Why hacking can't hold back News Corp
The direct financial hit from News Corp's phone hacking scandal has been minimal, although the group's result reveals the extent of the consequences it's likely to have in preventing a BSkyB takeover.
News’ worldwide publishing operations, which include its Australian and US newspapers as well as those in the UK, generated less than 10 per cent of the group’s earnings. They just don’t matter that much anymore in what is fundamentally a US-dominated cable network programming, television and movie business, contributing only $US130 million of its $US1.31 billion of earnings for the quarter.
That’s not to say that the problems in the UK haven’t had an impact – the costs of News’ investigations of the phone hacking, the settlements with those hacked and the closure of The News of the World was $167 million in the nine months to March – but that is almost immaterial in the context of a group that generated $US25.3 billion of revenue over that period.
News could, as has been speculated as the crisis has enveloped Rupert Murdoch and his son James, sell or spin off its newspapers to put some distance between its real core and the irritants and it would probably add rather than subtract value.
Chief operating officer Chase Carey was asked about that option at the analyst and media briefing overnight and, while he said the possibility had been discussed by the management and News’ board, said there were no plans to do it. The focus was on improving the publishing businesses, he said.
Perhaps the more interesting question posed was about the future of News’ 39 per cent shareholding in BSkyB.
Carey had raised that topic at an investor conference earlier in the week, saying News preferred to control outright its businesses rather than hold minority positions and might consider "monetising" the stake if it couldn’t acquire all of BSkyB.
News’ plans for a $US12 billion bid for the rest of BSkyB were derailed by the News of the World scandal and BSkyB is now subject to an inquiry by the UK regulator, Ofcom, as to whether it is a fit and proper holder of a broadcasting licence. The intensity of the outrage in the UK makes it inconceivable News will be allowed to acquire all of BSkyB, which makes questions about the fate of its shareholding quite relevant.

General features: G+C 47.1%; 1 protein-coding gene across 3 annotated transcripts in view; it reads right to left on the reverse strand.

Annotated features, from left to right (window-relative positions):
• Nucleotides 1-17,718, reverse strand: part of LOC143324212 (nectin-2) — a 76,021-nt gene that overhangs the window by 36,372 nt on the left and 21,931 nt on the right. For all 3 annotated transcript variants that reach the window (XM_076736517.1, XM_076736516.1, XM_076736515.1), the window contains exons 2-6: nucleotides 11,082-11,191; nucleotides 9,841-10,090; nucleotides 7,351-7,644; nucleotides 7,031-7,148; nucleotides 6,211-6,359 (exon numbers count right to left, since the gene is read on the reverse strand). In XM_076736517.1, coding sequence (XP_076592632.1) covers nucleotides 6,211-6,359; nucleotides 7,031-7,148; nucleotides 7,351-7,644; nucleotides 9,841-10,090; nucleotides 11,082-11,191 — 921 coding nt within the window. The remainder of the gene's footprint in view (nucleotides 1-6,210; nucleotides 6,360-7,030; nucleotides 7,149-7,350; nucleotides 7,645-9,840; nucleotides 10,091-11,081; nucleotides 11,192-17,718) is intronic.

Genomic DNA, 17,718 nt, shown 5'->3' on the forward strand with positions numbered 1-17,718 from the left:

Carey, however, clarified his earlier commentary on the UK pay TV service, saying he didn’t expect to be doing anything other than continuing to own the stake in the short to medium term. News would rather own and control or else monetise it, but there were no timeframes for that, he said.
Presumably that would change with an adverse Ofcom ruling and News would quickly move to cash out a holding that has a market value of more than $US7 billion. Given that Rupert played a central role in creating the business, and carried through long years of heavy losses before it became (with significant input from James) profitable, one suspects that would be the option of last resort.
The result did illustrate why News wanted to take out the BSkyB minorities. For the nine months to March the business grew its earnings from $US354 million to $US577 million – it is a very attractive asset that News knows intimately.
Also, News doesn’t need the cash. Apart from the continuing strong performance of its core operations, which drove the nine-month earnings from $US3.5 billion to $US4.2 billion, News is sitting on more than $US10 billion of cash.
That’s despite having deployed nearly $US4 billion of the $US5 billion cash it earmarked for a share buyback that was announced when, with the intensity of the scandal and the backlash it provoked escalating in the UK, it abandoned the bid for BSkyB last year. Today it announced another $US5 billion of its shares would be bought back once the original $US5 billion has been spent.
It is apparent that if its film and television businesses continue to perform as they are, News would have the capacity to extend that program even further. Their performances, and the support the buyback has provided for the market in its shares, have put a rising floor under News’ share price.
During the analysts and media call, Carey made an unsolicited statement defending Rupert Murdoch. While he acknowledged the recent "hard truths" within the finding of the UK parliamentary committee looking into the phone hacking, he rejected the majority of the committee’s "notion" that Rupert was unfit to run a major media company, describing the findings as "partisan".
"He’s one of the smartest, most forward-thinking executives of our time and both the board and I rebuff any notion that he is unfit to run this company," he said, after referring to the "great business risks" Murdoch had taken building BSkyB and saving The Times and The Sunday Times.
Few would doubt Murdoch’s achievements or the entrepreneurial courage he has demonstrated over the decades in building businesses, generally in the face of powerful incumbents.
Something quite horrible happened within the culture of the UK newspaper operations, however, including, it would seem, some form of attempted cover-up. How much responsibility News’ senior executives, including Rupert himself, have to take for what occurred will become clearer when the Leveson inquiry commissioned by the UK government to investigate the culture and practices of the UK media is ultimately concluded.